It appears that Tom’s Cat Café has either moved (with no signs indicating a new address) or is out of business. A man with a business nearby said he thinks they went out of business. Disappointed, we weren’t sure what to do. We happened to have the address to another cat café written down, Godabang Cat Café, and we were lucky because it was within walking distance. So we reversed our path to find Godabang Cat Café. However, along the way we spotted a sign for another cat café in Korean. We decided to try to figure out where it was and headed down an alley. Everything was in Korean, but the pictures of cats helped us figure out it was upstairs in a similar building to the one that Tom’s Cat Café had formerly occupied. It turned out that we had stumbled upon the y Cat Café (in English) and was the former location of Gio Cat.
We were overjoyed to see actual people inside the door and just hoped there were cats inside somewhere. A young woman pointed to some signs and said a few things in English instructing us to take off our shoes. The entry procedures were similar to many other pet cafés: 1.) Take off shoes, put on provided slippers or sandals, 2) Place shoes, belongings, and anything you don’t want covered in cat hair in a locker, and 3) Sanitize your hands.
Now we were able to enter and we saw kitties sleeping and running about everywhere! But before we could begin playing, the young woman pointed to a machine where we purchased a drink ticket each. It was 8,000 won per person and we could choose any coffee drink, tea, or juice on the menu and we could stay at the café and play with the kitties as long as we wanted. While $16.00 (approximate value in USD) is a lot for a couple of coffee drinks, it helps support taking care of all the cats and we both felt it was well worth the price.
After ordering a caramel macchiato and a latte, we were given a table and then told we could play with the cats. There are rules posted about how to behave while there which are mostly common sense. These included not picking up the cats, not pulling their tails, leaving irritated or sleeping cats alone, not giving the cats people food, not using flash to take pictures of the cats, closely monitor younger children, etc. The other patrons were a group of college students, a young woman, a young couple, and two families with a young child. We were the only ones who did not speak Korean and the people who ran the cafe did not speak much English but this was not a problem and they were friendly. We were told that week nights are much better than weekends as far as crowds as during our stay there were not a lot of people at any one time.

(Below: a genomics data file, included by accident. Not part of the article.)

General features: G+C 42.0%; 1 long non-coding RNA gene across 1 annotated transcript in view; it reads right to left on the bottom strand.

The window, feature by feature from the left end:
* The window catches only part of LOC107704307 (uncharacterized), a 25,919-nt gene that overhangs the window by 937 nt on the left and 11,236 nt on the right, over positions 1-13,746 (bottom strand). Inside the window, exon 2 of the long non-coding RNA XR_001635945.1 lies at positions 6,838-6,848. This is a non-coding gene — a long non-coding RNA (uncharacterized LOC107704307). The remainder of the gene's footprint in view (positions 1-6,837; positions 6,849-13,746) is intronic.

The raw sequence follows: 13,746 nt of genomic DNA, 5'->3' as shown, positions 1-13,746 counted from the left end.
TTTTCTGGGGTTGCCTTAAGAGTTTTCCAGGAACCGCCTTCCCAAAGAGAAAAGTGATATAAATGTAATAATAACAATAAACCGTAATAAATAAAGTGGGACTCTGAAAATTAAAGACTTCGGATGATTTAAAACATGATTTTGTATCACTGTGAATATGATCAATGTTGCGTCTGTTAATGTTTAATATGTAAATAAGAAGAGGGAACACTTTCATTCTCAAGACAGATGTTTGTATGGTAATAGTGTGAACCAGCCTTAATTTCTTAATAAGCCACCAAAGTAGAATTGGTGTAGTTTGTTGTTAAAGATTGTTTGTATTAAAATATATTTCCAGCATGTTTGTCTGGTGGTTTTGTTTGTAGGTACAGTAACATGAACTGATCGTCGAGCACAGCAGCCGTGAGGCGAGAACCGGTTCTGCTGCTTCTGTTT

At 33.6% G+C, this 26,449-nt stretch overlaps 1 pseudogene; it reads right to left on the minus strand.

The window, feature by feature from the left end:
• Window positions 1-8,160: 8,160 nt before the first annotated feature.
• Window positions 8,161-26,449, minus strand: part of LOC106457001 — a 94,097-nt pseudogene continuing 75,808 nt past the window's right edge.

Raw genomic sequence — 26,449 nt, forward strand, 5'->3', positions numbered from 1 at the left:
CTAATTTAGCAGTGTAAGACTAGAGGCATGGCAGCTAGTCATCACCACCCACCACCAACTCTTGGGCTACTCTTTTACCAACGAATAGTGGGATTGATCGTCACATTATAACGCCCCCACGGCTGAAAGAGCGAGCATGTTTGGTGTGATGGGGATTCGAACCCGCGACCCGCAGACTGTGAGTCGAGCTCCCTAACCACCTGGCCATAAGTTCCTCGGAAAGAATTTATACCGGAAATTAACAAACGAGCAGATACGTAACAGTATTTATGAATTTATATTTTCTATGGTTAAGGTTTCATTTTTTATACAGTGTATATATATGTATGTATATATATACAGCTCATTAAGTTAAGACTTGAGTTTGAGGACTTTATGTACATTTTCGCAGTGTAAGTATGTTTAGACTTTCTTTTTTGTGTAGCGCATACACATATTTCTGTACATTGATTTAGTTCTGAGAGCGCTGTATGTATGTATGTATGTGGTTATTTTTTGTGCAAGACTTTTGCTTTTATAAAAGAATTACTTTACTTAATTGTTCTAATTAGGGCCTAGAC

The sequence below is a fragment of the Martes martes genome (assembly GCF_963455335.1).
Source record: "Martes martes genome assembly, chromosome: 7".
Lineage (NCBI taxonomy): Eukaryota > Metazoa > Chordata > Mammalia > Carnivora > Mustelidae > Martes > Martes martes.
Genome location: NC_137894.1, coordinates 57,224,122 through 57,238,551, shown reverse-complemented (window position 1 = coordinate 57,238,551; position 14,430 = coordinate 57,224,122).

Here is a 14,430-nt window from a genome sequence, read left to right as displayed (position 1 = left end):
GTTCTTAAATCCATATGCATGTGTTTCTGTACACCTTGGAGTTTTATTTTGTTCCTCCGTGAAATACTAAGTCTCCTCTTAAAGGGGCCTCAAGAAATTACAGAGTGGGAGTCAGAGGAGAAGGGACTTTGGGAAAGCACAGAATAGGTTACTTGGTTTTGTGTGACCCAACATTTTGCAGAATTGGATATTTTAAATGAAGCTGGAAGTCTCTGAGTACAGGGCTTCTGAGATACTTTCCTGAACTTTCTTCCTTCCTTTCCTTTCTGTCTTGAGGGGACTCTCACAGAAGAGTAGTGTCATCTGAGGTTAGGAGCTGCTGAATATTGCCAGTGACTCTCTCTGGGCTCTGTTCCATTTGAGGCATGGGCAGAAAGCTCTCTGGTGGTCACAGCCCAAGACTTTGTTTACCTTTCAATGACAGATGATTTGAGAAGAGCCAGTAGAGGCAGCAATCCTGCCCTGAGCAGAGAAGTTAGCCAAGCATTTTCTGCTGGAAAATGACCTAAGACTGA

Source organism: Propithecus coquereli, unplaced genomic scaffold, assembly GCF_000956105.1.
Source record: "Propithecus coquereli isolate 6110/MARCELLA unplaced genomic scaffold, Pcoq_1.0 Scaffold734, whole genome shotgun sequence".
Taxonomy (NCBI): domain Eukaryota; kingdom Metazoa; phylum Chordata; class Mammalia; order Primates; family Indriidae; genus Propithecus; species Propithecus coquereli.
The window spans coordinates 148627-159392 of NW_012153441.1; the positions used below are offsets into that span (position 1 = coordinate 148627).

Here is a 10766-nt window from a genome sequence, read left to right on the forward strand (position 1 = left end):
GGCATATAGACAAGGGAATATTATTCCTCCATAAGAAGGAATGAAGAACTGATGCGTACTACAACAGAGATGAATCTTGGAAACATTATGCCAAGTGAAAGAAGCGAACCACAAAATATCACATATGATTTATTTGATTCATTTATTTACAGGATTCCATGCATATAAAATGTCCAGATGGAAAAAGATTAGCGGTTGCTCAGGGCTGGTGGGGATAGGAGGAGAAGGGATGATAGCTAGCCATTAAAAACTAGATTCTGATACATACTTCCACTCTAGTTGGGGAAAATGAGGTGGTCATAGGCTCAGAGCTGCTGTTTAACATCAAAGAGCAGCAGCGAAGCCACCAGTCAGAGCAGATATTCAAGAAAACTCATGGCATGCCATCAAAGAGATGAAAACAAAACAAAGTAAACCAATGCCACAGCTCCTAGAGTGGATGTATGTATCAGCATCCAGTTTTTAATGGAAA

Almost immediately this odd but cute kitty jumped up on my lap and curled up for a nap. This little kitty would remain on my lap sleeping most of the visit until I got up to walk around. I think he was a shaved Persian or Exotic kitty.
Ethan sat awaiting his kitty, but none came over to join him. He was jealous of my content little kitty, so he set out around the room to make friends. After a bit of time, it became fairly obvious which cats were most interested in being pet and getting attention. Eventually Ethan made some friends.
There were 23 cats roaming around the café. A couple were kittens but most were adult cats. They are able to jump up on shelves and up on walkways close to the ceiling to get away from people as they wished. Their litter boxes are in a separate room connected with a hole for the cats. Some cat toys are provided for anyone to use to play with the cats. There is also a giant wheel, essentially a giant hamster wheel in the room, and I didn’t really think the cats would ever use this. But we got to witness one cat actually using it a couple of times that evening!
The café was very clean for having 23 cats and the young woman was regularly coming over to tidy up things and clean. The cats appeared to be healthy and well taken care of by the workers. A man, who may have been the owner, came at one point and the cats all gathered around him for some petting and treats. They cats also flocked to the young woman and seemed to enjoying being groomed and petted by her. While there was a faint odor near the room containing the litter boxes, I never really noticed it while sitting at the table.
Overall, we spent about an hour and a half here and really enjoyed our visit. We’d definitely like to return to y Cat and explore other cat cafés in Seoul. We’d also love to visit some cat cafés in other parts of the world. In fact, San Francisco is supposed to get its first cat café this summer!
Have you been to a cat café in Seoul or a pet cafe elsewhere in the world? Would you want to visit a cat café or dog café?
**If you have any updated website or address information or reports of café closures, please let me know and happy to update this blog post.**